In a recent ruling, a federal district court in the District of Minnesota dismissed a derivative suit against Target Corporation’s board of directors related to the payment card breach Target suffered in late 2013. The dismissal further highlights the difficulty plaintiffs face in sustaining claims arising out of data breaches.
In late 2013, Target suffered one of the largest payment card breaches in history. The breach occurred when malware exposed the card information of 40 million customers and the personal information of 70 million customers. More than 100 lawsuits were filed in the wake of the breach, including a handful of derivative suits that were consolidated in federal court in the District of Minnesota, Target’s home state. After suit was filed, a shareholder also made a demand that the board investigate and bring actions against Target’s directors and the company’s CEO, CFO and CIO.
The derivative suits and related demand alleged that Target’s officers and directors (1) failed to properly provide for and oversee an information security program and (2) failed to give customers prompt and accurate information in disclosing the breach. The shareholders brought claims for breach of the fiduciary duties of loyalty and care, corporate waste, gross mismanagement, and abuse of control and identified a variety of damages, including the company’s exposure to millions of dollars of potential liability as a result of the breach, the cost of remedial measures (such as the provision of free credit monitoring services to customers whose data had been exposed), a decrease in the company’s sales, and reputational damage.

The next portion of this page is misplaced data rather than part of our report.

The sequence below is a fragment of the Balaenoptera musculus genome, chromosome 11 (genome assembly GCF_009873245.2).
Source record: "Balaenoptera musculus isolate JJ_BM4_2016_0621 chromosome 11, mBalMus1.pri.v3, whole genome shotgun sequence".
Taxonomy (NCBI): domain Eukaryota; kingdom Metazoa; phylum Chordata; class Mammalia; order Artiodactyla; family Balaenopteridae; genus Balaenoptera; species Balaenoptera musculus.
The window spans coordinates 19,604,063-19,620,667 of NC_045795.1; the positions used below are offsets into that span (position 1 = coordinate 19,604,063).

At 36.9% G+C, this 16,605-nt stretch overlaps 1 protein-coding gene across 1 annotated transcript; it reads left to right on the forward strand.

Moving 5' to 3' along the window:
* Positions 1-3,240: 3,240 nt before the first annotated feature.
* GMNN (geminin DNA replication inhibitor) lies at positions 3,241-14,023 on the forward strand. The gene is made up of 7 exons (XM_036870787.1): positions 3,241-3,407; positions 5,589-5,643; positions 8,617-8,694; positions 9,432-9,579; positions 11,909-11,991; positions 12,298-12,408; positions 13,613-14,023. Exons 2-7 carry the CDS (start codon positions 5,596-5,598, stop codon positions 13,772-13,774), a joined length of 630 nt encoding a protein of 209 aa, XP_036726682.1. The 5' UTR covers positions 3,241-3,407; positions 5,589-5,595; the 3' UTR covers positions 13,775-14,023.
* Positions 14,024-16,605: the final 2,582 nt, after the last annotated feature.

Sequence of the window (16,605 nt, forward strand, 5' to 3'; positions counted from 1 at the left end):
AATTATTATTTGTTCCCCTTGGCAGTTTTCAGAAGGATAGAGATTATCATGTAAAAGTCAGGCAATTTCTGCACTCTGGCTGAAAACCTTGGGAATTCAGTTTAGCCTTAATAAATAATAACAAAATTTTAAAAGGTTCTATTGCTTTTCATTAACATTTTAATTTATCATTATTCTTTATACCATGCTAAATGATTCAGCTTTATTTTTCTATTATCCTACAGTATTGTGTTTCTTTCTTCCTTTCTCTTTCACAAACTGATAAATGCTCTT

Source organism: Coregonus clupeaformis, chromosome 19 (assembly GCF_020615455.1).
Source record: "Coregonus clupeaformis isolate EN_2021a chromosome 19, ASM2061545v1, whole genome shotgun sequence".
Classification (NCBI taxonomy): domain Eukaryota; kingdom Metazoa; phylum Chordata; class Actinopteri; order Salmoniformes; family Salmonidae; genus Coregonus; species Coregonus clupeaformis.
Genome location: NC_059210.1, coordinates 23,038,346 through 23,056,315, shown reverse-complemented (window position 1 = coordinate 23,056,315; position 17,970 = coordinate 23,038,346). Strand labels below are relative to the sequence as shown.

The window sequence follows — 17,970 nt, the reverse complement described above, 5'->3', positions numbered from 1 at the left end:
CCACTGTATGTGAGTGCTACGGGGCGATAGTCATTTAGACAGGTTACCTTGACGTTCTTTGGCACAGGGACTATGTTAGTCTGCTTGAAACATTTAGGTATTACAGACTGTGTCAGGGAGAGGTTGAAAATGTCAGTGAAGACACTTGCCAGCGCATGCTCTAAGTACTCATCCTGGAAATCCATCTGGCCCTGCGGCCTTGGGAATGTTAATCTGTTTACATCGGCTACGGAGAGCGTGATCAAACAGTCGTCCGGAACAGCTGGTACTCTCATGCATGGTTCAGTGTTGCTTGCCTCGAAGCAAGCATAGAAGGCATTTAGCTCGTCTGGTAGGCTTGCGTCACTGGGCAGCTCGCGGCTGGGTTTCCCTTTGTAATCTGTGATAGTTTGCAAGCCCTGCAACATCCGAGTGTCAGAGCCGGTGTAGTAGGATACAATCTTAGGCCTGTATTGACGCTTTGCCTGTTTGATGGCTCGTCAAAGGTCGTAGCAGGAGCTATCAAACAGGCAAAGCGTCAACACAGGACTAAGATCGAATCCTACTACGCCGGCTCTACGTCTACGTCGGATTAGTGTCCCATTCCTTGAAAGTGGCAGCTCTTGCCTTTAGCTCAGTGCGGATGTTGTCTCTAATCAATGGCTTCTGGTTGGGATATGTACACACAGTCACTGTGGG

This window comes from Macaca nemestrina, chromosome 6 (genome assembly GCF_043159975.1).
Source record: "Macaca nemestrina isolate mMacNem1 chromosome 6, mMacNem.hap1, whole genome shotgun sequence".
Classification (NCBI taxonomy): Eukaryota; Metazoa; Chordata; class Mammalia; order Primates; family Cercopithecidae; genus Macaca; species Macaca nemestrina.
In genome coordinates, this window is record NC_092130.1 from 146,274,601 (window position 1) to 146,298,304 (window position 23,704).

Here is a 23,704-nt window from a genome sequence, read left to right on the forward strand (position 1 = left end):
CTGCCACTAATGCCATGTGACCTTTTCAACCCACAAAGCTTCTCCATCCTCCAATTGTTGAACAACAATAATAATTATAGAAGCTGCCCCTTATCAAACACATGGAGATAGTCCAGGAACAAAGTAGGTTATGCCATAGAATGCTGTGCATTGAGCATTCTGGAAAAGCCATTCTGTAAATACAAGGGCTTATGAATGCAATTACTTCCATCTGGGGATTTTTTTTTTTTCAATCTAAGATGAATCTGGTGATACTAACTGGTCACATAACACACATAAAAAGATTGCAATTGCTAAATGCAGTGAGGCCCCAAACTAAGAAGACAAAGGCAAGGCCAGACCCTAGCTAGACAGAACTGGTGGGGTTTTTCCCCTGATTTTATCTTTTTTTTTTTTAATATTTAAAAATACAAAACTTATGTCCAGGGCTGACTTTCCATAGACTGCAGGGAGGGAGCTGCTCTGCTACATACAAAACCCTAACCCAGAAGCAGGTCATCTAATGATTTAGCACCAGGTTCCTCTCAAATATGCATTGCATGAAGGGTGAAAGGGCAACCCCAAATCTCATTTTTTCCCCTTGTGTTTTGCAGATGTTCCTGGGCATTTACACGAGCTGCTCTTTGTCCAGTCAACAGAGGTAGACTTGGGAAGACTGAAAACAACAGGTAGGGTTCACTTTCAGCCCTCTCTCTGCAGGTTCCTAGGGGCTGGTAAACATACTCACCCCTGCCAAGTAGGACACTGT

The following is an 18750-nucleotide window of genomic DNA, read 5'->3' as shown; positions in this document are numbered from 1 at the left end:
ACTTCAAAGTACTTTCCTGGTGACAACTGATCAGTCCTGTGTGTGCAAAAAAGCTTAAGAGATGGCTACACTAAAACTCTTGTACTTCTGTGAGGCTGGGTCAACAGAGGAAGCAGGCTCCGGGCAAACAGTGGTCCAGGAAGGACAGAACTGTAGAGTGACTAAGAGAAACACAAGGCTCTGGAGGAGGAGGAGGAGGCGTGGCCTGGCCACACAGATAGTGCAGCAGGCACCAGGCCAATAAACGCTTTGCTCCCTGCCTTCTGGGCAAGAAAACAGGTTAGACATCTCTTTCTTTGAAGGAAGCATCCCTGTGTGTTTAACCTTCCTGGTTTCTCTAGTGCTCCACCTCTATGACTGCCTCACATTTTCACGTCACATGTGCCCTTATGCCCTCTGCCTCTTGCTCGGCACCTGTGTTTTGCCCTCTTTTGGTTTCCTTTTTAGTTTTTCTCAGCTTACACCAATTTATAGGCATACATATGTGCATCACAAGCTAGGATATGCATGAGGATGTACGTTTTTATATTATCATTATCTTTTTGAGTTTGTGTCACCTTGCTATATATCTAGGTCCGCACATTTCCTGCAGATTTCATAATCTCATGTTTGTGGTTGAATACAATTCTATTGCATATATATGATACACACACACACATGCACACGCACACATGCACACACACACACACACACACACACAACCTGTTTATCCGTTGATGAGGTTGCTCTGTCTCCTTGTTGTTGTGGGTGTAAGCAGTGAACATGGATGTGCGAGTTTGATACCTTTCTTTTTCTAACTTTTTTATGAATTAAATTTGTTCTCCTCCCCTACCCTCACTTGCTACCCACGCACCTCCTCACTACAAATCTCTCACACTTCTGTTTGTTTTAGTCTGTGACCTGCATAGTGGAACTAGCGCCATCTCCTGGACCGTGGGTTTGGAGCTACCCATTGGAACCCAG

In June 2014, Target established a special litigation committee (“SLC”) under Minnesota law. Target charged the SLC with investigating the shareholders’ allegations, determining whether the company should pursue the shareholders’ claims, and responding to the litigation on behalf of the company and its directors. The SLC investigated for 21 months, reviewing thousands of documents and conducting more than 70 interviews.
In March 2016, the SLC submitted a 91-page report concluding that it would not be in Target’s best interest to pursue claims against the officers or directors identified in the derivative complaints and related demand. The SLC also determined that it should seek dismissal of the claims and did so in a motion filed in May 2016. In its motion, the SLC outlined relevant Minnesota law that requires a court to defer to the SLC’s decision recommending dismissal so long as (1) the members of the SLC possessed a disinterested independence and (2) the SLC’s investigative procedures and methodologies were adequate, appropriate, and pursued in good faith.
The plaintiffs stipulated to the dismissal of all shareholder claims in June 2016. In the stipulation, plaintiffs’ counsel reserved the right to seek fees, asserting that the plaintiff shareholders’ efforts before and during the course of the SLC’s investigation were a material factor in creating substantial benefits for Target. Target reserved the right to oppose fees. In a two-page opinion on July 7, 2016, Judge Paul Magnuson of the District of Minnesota granted the SLC’s motion to dismiss without analysis. If no shareholder seeks to intervene within 30 days of the court’s order, the case will be dismissed without prejudice. Plaintiffs’ counsel has 30 days from the date of the order to move for fees.
While the outcome of this case is not surprising, it is important for data breach litigators. Many states, including Delaware where many companies are incorporated, permit companies to appoint special litigation committees to evaluate shareholder demands and make recommendations regarding pursuit of those claims. The court’s ruling here highlights a hurdle that plaintiffs in data breach litigation may face in seeking to pursue fiduciary duty claims against directors and officers of companies that are the victims of data breaches.
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